Instead, the landscape of Islamic mass organisations is exceptionally fragmented. Most kyai tend to remain unaffiliated or members of smaller organisations.
In short, West Java has weaker religious elites and a much more competitive authority structure.
Why does all of this matter?
The influence of a kyai is inherently tied to the size of his pesantren and his network. Kyai with more students and more extensive networks with other kyai generally command more influence both inside and outside their region.
Influential kyai can better leverage their popularity to gain access, power, and resources in local governments, political parties, and Islamic institutions (e.g., the Ministry of Religious Affairs, Indonesian Ulema Council).
Low-status kyai, those with fewer students and weaker ties to other kyai, are much more peripheral and have fewer opportunities to exert influence.
Instead, they are precarious and have to be particularly entrepreneurial if they want to survive in the longer term.
The shortage of large schools in West Java thus means the province lacks influential kyai.
Although West Javanese people have a strong Islamic identity, Islamic authority is much weaker and much more competitive than in the rest of the island.
It is in this context that we can understand the rise of militant groups in West Java.
West Javanese kyai have much smaller pesantren and have to compete for students by using more aggressive religious rhetoric.
Joining or forming a new militant group, using morality and sectarianism, has become a powerful tool to expand religious authority.
Many small kyai have gained new followers and recognition from other kyai and policymakers precisely as a result of their mobilisation and assertive religious discourse.
In other words, their activities in militant groups have improved their status, influence and power, something they could not have achieved on their own.
The sheer number of small and precarious kyai explains the proliferation of militant groups in West Java.
Stronger institutions in East Java
The situation is quite different in East Java.
Opinion surveys show that attitudes toward morality and religious minorities are in general quite similar across regions of Java.
East Java does not stand out as a more tolerant province.
A recent study shows that NU followers, many of whom are located in East Java, are just as intolerant of religious minorities as other Indonesian Muslims, and in some cases, they are even more intolerant.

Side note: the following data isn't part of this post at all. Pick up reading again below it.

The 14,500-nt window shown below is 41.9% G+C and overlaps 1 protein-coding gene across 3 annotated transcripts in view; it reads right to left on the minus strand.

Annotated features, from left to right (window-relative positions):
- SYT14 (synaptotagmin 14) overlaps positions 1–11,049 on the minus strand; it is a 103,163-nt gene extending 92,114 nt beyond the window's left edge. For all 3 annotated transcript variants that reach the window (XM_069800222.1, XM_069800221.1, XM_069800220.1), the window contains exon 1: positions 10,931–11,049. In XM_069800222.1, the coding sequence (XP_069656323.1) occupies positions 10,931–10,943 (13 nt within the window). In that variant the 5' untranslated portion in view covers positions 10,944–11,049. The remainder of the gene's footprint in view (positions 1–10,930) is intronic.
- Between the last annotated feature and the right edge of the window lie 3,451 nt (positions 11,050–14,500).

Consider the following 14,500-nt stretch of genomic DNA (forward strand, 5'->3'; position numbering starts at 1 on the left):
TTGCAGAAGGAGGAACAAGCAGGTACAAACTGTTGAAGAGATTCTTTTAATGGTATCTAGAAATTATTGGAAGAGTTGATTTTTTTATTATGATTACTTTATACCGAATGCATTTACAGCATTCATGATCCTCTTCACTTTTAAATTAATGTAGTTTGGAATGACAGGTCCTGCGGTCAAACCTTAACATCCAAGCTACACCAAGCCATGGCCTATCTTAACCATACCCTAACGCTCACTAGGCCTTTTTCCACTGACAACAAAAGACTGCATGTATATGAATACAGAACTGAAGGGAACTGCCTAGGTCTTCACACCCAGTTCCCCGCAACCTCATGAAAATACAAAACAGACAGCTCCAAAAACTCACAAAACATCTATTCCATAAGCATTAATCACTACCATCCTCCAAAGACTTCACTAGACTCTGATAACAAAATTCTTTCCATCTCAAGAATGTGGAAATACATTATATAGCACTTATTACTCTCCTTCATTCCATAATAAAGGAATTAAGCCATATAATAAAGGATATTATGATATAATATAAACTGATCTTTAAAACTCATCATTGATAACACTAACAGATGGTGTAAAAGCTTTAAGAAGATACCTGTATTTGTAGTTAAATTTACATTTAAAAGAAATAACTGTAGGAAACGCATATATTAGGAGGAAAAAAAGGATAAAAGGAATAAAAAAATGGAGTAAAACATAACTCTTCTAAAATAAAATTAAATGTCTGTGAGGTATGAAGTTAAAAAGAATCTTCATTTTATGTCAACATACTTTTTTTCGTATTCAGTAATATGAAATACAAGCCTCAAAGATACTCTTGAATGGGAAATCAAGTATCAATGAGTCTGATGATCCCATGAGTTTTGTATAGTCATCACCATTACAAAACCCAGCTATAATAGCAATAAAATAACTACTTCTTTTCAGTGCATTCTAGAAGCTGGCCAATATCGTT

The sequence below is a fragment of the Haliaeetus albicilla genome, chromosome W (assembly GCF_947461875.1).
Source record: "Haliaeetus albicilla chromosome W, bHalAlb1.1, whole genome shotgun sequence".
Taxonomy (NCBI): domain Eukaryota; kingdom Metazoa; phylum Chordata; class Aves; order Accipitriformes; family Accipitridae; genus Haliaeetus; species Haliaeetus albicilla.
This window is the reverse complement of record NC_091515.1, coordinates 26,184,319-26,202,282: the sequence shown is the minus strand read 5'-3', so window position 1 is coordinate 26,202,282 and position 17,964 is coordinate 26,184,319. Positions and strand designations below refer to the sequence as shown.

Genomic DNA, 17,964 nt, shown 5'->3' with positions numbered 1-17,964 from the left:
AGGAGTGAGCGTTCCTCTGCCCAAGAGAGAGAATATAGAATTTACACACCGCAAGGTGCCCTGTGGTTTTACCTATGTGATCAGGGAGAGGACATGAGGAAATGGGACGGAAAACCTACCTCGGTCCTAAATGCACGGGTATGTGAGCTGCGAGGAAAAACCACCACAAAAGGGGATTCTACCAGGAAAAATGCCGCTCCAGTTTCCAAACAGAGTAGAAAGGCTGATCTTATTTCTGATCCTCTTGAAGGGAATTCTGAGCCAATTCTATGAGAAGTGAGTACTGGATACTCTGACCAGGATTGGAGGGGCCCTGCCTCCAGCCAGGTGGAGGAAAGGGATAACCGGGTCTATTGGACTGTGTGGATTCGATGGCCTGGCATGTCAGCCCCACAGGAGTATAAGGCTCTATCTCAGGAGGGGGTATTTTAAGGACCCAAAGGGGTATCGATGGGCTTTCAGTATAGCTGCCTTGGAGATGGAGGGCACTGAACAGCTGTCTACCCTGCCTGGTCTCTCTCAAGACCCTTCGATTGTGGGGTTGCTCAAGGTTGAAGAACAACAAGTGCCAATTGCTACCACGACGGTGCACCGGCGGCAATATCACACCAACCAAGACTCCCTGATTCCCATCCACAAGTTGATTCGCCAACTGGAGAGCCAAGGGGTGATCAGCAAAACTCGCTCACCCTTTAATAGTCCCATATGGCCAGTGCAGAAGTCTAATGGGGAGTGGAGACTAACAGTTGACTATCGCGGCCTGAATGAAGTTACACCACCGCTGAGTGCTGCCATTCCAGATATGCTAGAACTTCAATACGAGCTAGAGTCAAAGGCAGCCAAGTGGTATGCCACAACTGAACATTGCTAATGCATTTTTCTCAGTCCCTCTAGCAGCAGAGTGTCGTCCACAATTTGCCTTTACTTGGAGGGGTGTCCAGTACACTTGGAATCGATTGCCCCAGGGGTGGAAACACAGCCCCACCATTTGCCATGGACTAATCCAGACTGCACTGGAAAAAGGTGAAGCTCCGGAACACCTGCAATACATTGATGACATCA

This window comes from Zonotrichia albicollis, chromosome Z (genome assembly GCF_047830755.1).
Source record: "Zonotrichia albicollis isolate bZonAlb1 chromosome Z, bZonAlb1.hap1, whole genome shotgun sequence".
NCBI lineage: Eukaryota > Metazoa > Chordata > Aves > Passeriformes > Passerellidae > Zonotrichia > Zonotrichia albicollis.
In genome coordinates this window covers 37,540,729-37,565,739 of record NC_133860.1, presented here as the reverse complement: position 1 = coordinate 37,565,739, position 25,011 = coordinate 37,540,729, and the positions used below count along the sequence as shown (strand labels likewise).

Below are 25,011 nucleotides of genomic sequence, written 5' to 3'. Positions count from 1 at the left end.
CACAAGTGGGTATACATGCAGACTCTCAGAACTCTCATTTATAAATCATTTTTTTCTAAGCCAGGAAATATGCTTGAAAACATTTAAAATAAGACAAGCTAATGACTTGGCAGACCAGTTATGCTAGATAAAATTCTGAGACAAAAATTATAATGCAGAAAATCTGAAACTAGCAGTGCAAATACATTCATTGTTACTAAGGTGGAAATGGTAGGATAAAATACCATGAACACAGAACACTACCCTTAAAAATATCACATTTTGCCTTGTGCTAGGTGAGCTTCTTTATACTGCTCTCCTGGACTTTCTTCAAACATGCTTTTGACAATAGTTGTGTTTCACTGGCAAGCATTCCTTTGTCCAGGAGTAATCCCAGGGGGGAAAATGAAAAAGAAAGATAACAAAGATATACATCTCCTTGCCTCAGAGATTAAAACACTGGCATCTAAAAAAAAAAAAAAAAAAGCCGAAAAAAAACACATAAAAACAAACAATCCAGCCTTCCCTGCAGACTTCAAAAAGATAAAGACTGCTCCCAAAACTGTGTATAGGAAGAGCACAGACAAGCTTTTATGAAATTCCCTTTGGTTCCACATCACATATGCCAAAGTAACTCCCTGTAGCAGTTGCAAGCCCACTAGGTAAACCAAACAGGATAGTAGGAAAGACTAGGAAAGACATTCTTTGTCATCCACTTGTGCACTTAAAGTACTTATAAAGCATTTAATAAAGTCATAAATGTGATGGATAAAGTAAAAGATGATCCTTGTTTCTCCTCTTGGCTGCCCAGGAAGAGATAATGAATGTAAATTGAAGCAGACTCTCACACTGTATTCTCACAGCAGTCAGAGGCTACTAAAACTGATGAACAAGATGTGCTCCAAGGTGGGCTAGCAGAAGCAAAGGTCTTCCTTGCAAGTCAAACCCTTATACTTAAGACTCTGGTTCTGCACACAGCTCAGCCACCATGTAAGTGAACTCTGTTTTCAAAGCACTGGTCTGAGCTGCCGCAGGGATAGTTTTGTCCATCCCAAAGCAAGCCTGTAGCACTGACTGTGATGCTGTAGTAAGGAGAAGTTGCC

However, the appetite for militant Islamist mobilisation is much smaller in East Java.
Here, it is not ideas but institutions that matter the most: kyai have big pesantren and strong inter-kyai networks and do not compete for followers and public attention as much as kyai in West Java.
This institutional structure and less intense religious competition tend to discourage entrepreneurship and strategies of religious outbidding.
The way to gain influence and power in the region is through Nahdlatul Ulama and achieving leadership positions in its numerous wing organisations.
To use militant mobilisation to achieve religious prominence in the region, as in West Java, would be counterproductive.
Moreover, because they have strong institutions below them, local kyai have found it easier – or less costly in terms of their reputation – to publicly oppose and contain militant groups’ activities.
Interestingly, many kyai in East Java have opposed militant groups for fear of being outflanked by new Islamic leaders, rather than because they oppose militant groups’ goals or ideology.
What should the state do?
In sum, variation in the local structure of religious authority, rather than political or ideational (cultural, theological) differences, explains militant groups’ success or failure in Java.
Where religious authority is strong, militant groups have been unable to take root. Where it is weak and competitive, militant groups have proliferated.
A key takeaway point is that governments should be wary of further weakening religious authority in the democratic era.
For example, governments should avoid creating too much space for religious inter-elite competition in Majelis Ulama Indonesia, as it increases incentives for militant mobilisation.